Note also that glare is reduced and color becomes richer the higher up you position your camera.












3/4-FRONTAL SHOTS
 [Cobra Photography Tips for Dipsticks: 3/4-frontal shotsChecklist Page 11] 

LHSDONE WRONG
 Typical untutored owner snapshot.

High OH midday sun not good.
 Sun glare on top surfaces gets worse & worse 
 as your camera gets lower & lower.


RHSDONE RIGHT
    Same owner, same camera, same car
...
  but carefully following our tips.

 For these shots, the camera-to-car distance range
 I recommend (page
11) is absolutely critical.













BROADSIDE SHOTS
 [Cobra Photography Tips for Dipsticks: broadside shotsChecklist Page 12] 

LHSDONE WRONG
  Typical untutored owner snapshot.

Color photography is about light [and getting it right]. Good motorcar photography is equally about perspective [which you preside over by following our camera-to-Cobra distance tips].
THE GOOD NEWS? No rocket science is required
 as you move from 'Done wrong' to 'Done right'.


RHSDONE RIGHT
   Same owner, same camera, same car
...
  but carefully following our tips.

For these shots, the camera-to-car distance range
 I recommend (page
12) is absolutely critical.









3/4-REAR SHOTS
 [Cobra Photography Tips for Dipsticks: 3/4-rear shotsChecklist Page 13] 
LHSDONE WRONG
 Typical untutored owner snapshot.
 3/4REAR SHOTS:
 TOO CLOSE = FAT BUTT 
 Applies even more to Daytona Coupes & GT40s.


RHSDONE RIGHT
   Same owner, same camera, same car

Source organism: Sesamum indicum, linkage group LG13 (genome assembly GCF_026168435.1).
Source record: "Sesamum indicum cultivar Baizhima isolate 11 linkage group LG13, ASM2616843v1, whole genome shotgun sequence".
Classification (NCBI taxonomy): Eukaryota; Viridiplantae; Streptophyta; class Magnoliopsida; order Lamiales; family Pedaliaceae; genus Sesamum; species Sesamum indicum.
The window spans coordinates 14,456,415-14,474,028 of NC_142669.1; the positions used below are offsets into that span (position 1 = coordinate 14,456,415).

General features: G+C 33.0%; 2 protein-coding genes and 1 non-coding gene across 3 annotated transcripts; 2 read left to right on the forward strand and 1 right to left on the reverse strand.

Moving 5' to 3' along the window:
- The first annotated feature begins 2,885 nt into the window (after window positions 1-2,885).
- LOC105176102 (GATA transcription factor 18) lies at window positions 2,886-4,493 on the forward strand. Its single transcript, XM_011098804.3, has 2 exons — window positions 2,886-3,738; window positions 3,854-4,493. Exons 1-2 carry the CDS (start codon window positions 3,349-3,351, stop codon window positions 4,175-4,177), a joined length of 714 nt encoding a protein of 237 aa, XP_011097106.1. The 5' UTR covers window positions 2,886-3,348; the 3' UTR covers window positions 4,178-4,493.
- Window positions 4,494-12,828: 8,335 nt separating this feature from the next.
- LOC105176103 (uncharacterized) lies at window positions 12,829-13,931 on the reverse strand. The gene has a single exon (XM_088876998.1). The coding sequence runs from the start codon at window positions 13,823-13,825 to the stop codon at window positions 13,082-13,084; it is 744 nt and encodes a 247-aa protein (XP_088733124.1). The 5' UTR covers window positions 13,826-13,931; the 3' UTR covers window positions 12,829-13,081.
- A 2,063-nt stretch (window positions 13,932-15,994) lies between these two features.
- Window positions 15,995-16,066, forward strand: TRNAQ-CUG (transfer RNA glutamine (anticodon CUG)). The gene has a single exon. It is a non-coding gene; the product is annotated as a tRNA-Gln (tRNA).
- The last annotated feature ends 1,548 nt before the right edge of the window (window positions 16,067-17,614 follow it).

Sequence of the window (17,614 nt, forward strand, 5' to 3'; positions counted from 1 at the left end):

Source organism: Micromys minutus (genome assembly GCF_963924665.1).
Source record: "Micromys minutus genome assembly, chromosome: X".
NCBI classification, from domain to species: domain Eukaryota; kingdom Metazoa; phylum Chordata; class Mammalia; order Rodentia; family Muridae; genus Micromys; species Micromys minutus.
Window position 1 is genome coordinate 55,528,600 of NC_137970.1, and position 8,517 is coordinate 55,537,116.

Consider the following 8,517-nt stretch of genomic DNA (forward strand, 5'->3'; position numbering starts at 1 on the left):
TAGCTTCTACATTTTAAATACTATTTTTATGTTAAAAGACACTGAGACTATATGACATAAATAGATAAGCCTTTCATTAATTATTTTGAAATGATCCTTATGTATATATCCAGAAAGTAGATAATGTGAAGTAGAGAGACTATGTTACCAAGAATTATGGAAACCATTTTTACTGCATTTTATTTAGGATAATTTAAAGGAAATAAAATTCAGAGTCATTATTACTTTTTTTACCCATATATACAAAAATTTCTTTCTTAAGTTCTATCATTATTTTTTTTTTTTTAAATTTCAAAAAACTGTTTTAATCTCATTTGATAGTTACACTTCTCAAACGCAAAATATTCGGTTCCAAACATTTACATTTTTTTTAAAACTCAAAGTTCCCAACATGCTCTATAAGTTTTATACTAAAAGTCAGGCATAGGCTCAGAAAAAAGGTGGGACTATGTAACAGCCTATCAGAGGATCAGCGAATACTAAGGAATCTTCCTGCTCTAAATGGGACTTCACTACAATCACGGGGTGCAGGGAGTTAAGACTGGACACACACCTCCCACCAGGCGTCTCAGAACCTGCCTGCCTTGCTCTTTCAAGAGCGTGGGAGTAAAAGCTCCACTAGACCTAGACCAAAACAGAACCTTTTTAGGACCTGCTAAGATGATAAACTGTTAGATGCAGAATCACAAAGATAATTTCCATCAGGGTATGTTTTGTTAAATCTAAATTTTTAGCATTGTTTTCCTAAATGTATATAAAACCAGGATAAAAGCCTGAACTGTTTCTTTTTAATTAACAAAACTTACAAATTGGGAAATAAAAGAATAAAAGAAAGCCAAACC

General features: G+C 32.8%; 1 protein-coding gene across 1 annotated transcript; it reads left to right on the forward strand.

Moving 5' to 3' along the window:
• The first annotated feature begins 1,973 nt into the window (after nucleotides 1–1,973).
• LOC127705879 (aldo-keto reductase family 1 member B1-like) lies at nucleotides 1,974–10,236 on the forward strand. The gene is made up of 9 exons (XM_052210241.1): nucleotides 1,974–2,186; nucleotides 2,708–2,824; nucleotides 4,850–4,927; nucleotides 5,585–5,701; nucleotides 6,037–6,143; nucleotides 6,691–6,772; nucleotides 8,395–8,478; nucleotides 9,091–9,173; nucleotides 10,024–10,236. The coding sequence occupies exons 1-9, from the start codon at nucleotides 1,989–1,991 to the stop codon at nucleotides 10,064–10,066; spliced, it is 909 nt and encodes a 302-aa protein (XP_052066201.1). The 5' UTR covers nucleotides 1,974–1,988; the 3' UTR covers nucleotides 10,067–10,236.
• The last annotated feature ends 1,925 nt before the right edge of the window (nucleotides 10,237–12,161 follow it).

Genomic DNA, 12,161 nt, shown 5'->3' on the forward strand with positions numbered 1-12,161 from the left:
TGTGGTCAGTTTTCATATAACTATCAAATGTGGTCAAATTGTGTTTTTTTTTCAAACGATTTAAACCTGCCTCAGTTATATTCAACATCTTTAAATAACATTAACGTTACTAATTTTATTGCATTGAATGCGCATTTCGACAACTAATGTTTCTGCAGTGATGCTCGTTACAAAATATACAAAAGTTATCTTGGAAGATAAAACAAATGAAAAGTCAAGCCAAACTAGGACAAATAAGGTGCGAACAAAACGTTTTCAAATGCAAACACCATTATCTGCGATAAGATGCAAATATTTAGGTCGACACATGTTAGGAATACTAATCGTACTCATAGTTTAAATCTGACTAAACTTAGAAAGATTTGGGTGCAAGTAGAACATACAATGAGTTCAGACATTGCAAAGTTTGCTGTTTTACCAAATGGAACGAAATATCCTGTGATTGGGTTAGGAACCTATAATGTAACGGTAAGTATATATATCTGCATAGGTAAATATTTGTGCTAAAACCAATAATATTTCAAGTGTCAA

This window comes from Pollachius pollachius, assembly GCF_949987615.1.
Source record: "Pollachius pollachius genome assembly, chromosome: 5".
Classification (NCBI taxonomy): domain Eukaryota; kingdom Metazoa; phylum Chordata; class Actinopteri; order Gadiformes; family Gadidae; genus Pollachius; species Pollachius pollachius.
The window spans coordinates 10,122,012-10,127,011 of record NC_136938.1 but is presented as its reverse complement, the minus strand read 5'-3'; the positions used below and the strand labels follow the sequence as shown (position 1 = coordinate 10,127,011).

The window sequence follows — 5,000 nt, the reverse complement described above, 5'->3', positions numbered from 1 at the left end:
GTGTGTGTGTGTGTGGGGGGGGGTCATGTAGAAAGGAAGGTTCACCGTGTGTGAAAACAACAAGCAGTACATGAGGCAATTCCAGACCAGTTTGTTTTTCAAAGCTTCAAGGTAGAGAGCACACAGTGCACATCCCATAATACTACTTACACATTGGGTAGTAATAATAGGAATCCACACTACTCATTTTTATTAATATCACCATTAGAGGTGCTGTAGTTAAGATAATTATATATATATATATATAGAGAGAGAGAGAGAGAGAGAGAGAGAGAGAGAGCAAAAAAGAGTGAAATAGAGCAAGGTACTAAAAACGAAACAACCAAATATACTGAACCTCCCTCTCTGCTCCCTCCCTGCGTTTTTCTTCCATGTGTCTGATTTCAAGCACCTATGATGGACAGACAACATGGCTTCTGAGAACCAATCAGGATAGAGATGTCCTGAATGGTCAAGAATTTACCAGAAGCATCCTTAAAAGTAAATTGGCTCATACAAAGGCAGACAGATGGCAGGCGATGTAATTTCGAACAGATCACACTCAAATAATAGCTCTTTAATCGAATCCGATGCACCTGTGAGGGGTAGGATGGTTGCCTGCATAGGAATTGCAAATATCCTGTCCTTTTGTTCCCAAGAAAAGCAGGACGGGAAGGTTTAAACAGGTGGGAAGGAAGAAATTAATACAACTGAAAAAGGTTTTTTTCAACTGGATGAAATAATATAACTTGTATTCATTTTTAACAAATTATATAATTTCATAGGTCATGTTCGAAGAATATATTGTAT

...
  but carefully following our tips.

For these shots, the 25 ft. (8 meter) camera-to-car distance [see p.13] is absolutely critical.











cellphone vs. digital camera
 [subtitle: Why we don't accept iPhone or iPad snapshots] 
 
 ON THE LEFT 
Snapshot captured by the owner
 with his iPhone.

 ON THE RIGHT 
 Same Cobra captured by the owner
 using his consumer-grade digicam.
 




There are several key reasons why you cannot use your iPhone to shoot your car:

  • It has a cheap, uncoated plastic lens [and a tiny one, at that]. The poor resolving quality of that plastic lens alone disqualifies your cellphone as a serious picture taker. As a fone, it's fine. As a camera, it's a toy.
      
  • The flashif your mobile phone has a flash—is so tiny that it's basically useless for your motorcar photography.
      
  • It has no zoom lens. Because those specified camera-to-car distances are [TRUST ME] absolutely vital for all your coachwork shots, your camera must have a [wide-angle to short-telephoto] zoom lens. With optical glass.
      
  • Excess JPEG compressionI call it "pixel puddle-ing"on these devices [cellphones, iPhones, iPads] and factory-set high ISO [light sensitivity] collude for even further degrading of each image.
 




'Cool Photographer'  vs. 'Cool Tips'   
 [subtitle: Why we wince when an owner tells us 'A good photographer friend shot my car for me!' ]        
 

    ON THE LEFT... 
(result: reeking roadkill rattlesnake)

all shot by a (self-styled) pro or advanced amateur photographer using his single-lens-reflex (DSLR) camera gear.

Neither of these pixel-harvesting prima donnas had ever before aimed a camera at a Shelby serpent. Yet each of them scornfully brushed aside the owner's repeated urgings to please take a look atand take advantage ofour Cobra Photography Tips.

IMHO, their resulting handiwork—a sampling of which you see belowwould scare a flock of starving buzzards from a rotting roadkill carcass. The moral: cool camera gear and an attitude do not a motorcar photographer make.

Trust me on this advice: Your "good photographer" will most likely ignore your urging that he/she talk to me before he aims his camera at your car. Not to worry: do the job yourself by following our tipswith whatever digital camera you possess. You'll wind up with far better pix of your serpent.
   


    ON THE RIGHT... 
(result: sleek roadway reptile)